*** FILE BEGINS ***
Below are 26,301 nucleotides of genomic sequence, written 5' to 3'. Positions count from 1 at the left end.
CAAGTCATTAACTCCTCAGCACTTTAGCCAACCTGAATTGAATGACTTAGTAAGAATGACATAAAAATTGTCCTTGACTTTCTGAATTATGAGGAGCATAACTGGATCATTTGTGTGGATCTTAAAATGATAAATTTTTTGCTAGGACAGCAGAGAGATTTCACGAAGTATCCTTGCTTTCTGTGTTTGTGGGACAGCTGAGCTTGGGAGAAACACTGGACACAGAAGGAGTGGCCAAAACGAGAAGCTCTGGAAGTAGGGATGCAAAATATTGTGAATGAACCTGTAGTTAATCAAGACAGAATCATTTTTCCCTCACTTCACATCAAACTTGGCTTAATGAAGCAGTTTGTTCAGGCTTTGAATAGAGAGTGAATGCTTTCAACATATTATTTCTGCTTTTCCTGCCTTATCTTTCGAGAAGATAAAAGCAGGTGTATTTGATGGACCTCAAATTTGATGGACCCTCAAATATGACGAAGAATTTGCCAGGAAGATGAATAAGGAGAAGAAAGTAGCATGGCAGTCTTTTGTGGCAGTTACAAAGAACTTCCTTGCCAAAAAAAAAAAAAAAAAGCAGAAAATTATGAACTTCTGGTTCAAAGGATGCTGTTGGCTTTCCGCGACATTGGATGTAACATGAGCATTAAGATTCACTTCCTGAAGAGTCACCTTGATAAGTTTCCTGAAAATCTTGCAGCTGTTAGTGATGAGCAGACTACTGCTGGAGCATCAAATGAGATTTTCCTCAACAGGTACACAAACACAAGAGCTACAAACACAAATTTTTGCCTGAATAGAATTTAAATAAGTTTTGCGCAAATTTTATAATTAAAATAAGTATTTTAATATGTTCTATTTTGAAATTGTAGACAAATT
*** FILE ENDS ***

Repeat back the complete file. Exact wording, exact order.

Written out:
Below are 26,301 nucleotides of genomic sequence, written 5' to 3'. Positions count from 1 at the left end.
CAAGTCATTAACTCCTCAGCACTTTAGCCAACCTGAATTGAATGACTTAGTAAGAATGACATAAAAATTGTCCTTGACTTTCTGAATTATGAGGAGCATAACTGGATCATTTGTGTGGATCTTAAAATGATAAATTTTTTGCTAGGACAGCAGAGAGATTTCACGAAGTATCCTTGCTTTCTGTGTTTGTGGGACAGCTGAGCTTGGGAGAAACACTGGACACAGAAGGAGTGGCCAAAACGAGAAGCTCTGGAAGTAGGGATGCAAAATATTGTGAATGAACCTGTAGTTAATCAAGACAGAATCATTTTTCCCTCACTTCACATCAAACTTGGCTTAATGAAGCAGTTTGTTCAGGCTTTGAATAGAGAGTGAATGCTTTCAACATATTATTTCTGCTTTTCCTGCCTTATCTTTCGAGAAGATAAAAGCAGGTGTATTTGATGGACCTCAAATTTGATGGACCCTCAAATATGACGAAGAATTTGCCAGGAAGATGAATAAGGAGAAGAAAGTAGCATGGCAGTCTTTTGTGGCAGTTACAAAGAACTTCCTTGCCAAAAAAAAAAAAAAAAAGCAGAAAATTATGAACTTCTGGTTCAAAGGATGCTGTTGGCTTTCCGCGACATTGGATGTAACATGAGCATTAAGATTCACTTCCTGAAGAGTCACCTTGATAAGTTTCCTGAAAATCTTGCAGCTGTTAGTGATGAGCAGACTACTGCTGGAGCATCAAATGAGATTTTCCTCAACAGGTACACAAACACAAGAGCTACAAACACAAATTTTTGCCTGAATAGAATTTAAATAAGTTTTGCGCAAATTTTATAATTAAAATAAGTATTTTAATATGTTCTATTTTGAAATTGTAGACAAATT